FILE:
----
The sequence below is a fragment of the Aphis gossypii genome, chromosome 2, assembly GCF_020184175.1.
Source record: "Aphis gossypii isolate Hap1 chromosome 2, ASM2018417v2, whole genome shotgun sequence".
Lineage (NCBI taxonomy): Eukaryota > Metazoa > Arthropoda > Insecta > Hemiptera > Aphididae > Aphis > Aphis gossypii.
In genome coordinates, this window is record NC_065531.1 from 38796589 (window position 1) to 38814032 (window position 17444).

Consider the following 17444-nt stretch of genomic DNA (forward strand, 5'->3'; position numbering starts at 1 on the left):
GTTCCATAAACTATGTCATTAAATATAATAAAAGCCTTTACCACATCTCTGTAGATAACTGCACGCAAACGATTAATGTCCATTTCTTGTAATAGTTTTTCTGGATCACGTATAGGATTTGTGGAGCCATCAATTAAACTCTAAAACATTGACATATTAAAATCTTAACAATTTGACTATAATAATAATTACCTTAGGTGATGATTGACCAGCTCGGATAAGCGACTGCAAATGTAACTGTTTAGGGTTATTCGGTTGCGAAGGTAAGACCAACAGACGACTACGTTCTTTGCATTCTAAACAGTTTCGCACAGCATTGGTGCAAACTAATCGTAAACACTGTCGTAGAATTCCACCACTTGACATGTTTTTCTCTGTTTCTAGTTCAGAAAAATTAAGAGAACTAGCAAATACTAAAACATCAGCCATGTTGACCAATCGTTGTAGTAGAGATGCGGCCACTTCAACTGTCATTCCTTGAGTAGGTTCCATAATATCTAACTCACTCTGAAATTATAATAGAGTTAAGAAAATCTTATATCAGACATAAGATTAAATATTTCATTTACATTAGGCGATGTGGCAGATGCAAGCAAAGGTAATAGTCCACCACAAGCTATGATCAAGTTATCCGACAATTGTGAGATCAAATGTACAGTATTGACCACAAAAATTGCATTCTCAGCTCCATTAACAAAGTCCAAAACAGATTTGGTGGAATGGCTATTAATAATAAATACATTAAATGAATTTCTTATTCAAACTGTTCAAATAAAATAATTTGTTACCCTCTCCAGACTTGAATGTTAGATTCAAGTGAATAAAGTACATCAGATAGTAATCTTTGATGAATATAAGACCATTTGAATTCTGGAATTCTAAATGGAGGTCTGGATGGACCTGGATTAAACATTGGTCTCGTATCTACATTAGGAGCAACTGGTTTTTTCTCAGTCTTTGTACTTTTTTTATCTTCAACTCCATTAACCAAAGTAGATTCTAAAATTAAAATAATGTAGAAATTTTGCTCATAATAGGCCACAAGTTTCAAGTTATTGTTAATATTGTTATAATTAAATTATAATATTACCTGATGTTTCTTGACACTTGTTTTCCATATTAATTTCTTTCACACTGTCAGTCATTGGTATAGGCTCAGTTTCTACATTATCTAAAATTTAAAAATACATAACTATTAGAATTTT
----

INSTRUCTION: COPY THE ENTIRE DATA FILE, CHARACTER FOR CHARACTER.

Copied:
The sequence below is a fragment of the Aphis gossypii genome, chromosome 2, assembly GCF_020184175.1.
Source record: "Aphis gossypii isolate Hap1 chromosome 2, ASM2018417v2, whole genome shotgun sequence".
Lineage (NCBI taxonomy): Eukaryota > Metazoa > Arthropoda > Insecta > Hemiptera > Aphididae > Aphis > Aphis gossypii.
In genome coordinates, this window is record NC_065531.1 from 38796589 (window position 1) to 38814032 (window position 17444).

Consider the following 17444-nt stretch of genomic DNA (forward strand, 5'->3'; position numbering starts at 1 on the left):
GTTCCATAAACTATGTCATTAAATATAATAAAAGCCTTTACCACATCTCTGTAGATAACTGCACGCAAACGATTAATGTCCATTTCTTGTAATAGTTTTTCTGGATCACGTATAGGATTTGTGGAGCCATCAATTAAACTCTAAAACATTGACATATTAAAATCTTAACAATTTGACTATAATAATAATTACCTTAGGTGATGATTGACCAGCTCGGATAAGCGACTGCAAATGTAACTGTTTAGGGTTATTCGGTTGCGAAGGTAAGACCAACAGACGACTACGTTCTTTGCATTCTAAACAGTTTCGCACAGCATTGGTGCAAACTAATCGTAAACACTGTCGTAGAATTCCACCACTTGACATGTTTTTCTCTGTTTCTAGTTCAGAAAAATTAAGAGAACTAGCAAATACTAAAACATCAGCCATGTTGACCAATCGTTGTAGTAGAGATGCGGCCACTTCAACTGTCATTCCTTGAGTAGGTTCCATAATATCTAACTCACTCTGAAATTATAATAGAGTTAAGAAAATCTTATATCAGACATAAGATTAAATATTTCATTTACATTAGGCGATGTGGCAGATGCAAGCAAAGGTAATAGTCCACCACAAGCTATGATCAAGTTATCCGACAATTGTGAGATCAAATGTACAGTATTGACCACAAAAATTGCATTCTCAGCTCCATTAACAAAGTCCAAAACAGATTTGGTGGAATGGCTATTAATAATAAATACATTAAATGAATTTCTTATTCAAACTGTTCAAATAAAATAATTTGTTACCCTCTCCAGACTTGAATGTTAGATTCAAGTGAATAAAGTACATCAGATAGTAATCTTTGATGAATATAAGACCATTTGAATTCTGGAATTCTAAATGGAGGTCTGGATGGACCTGGATTAAACATTGGTCTCGTATCTACATTAGGAGCAACTGGTTTTTTCTCAGTCTTTGTACTTTTTTTATCTTCAACTCCATTAACCAAAGTAGATTCTAAAATTAAAATAATGTAGAAATTTTGCTCATAATAGGCCACAAGTTTCAAGTTATTGTTAATATTGTTATAATTAAATTATAATATTACCTGATGTTTCTTGACACTTGTTTTCCATATTAATTTCTTTCACACTGTCAGTCATTGGTATAGGCTCAGTTTCTACATTATCTAAAATTTAAAAATACATAACTATTAGAATTTT